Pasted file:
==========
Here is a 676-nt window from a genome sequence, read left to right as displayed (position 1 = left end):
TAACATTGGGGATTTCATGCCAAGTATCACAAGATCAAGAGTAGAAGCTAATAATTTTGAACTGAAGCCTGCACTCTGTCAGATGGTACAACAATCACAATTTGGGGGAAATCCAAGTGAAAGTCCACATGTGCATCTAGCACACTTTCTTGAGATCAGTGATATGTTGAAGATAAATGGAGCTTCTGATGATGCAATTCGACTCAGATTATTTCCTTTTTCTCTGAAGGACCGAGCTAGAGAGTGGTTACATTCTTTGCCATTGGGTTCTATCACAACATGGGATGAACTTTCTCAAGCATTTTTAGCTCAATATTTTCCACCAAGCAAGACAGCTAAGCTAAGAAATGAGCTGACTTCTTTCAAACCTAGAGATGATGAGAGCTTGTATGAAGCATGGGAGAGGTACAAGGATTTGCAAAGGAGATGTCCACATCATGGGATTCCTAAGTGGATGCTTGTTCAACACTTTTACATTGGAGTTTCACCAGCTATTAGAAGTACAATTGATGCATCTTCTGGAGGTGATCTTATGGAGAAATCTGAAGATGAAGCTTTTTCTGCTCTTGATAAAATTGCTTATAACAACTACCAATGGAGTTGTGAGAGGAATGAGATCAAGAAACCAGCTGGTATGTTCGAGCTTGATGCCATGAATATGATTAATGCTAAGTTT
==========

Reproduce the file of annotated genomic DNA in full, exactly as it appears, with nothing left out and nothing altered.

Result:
Here is a 676-nt window from a genome sequence, read left to right as displayed (position 1 = left end):
TAACATTGGGGATTTCATGCCAAGTATCACAAGATCAAGAGTAGAAGCTAATAATTTTGAACTGAAGCCTGCACTCTGTCAGATGGTACAACAATCACAATTTGGGGGAAATCCAAGTGAAAGTCCACATGTGCATCTAGCACACTTTCTTGAGATCAGTGATATGTTGAAGATAAATGGAGCTTCTGATGATGCAATTCGACTCAGATTATTTCCTTTTTCTCTGAAGGACCGAGCTAGAGAGTGGTTACATTCTTTGCCATTGGGTTCTATCACAACATGGGATGAACTTTCTCAAGCATTTTTAGCTCAATATTTTCCACCAAGCAAGACAGCTAAGCTAAGAAATGAGCTGACTTCTTTCAAACCTAGAGATGATGAGAGCTTGTATGAAGCATGGGAGAGGTACAAGGATTTGCAAAGGAGATGTCCACATCATGGGATTCCTAAGTGGATGCTTGTTCAACACTTTTACATTGGAGTTTCACCAGCTATTAGAAGTACAATTGATGCATCTTCTGGAGGTGATCTTATGGAGAAATCTGAAGATGAAGCTTTTTCTGCTCTTGATAAAATTGCTTATAACAACTACCAATGGAGTTGTGAGAGGAATGAGATCAAGAAACCAGCTGGTATGTTCGAGCTTGATGCCATGAATATGATTAATGCTAAGTTT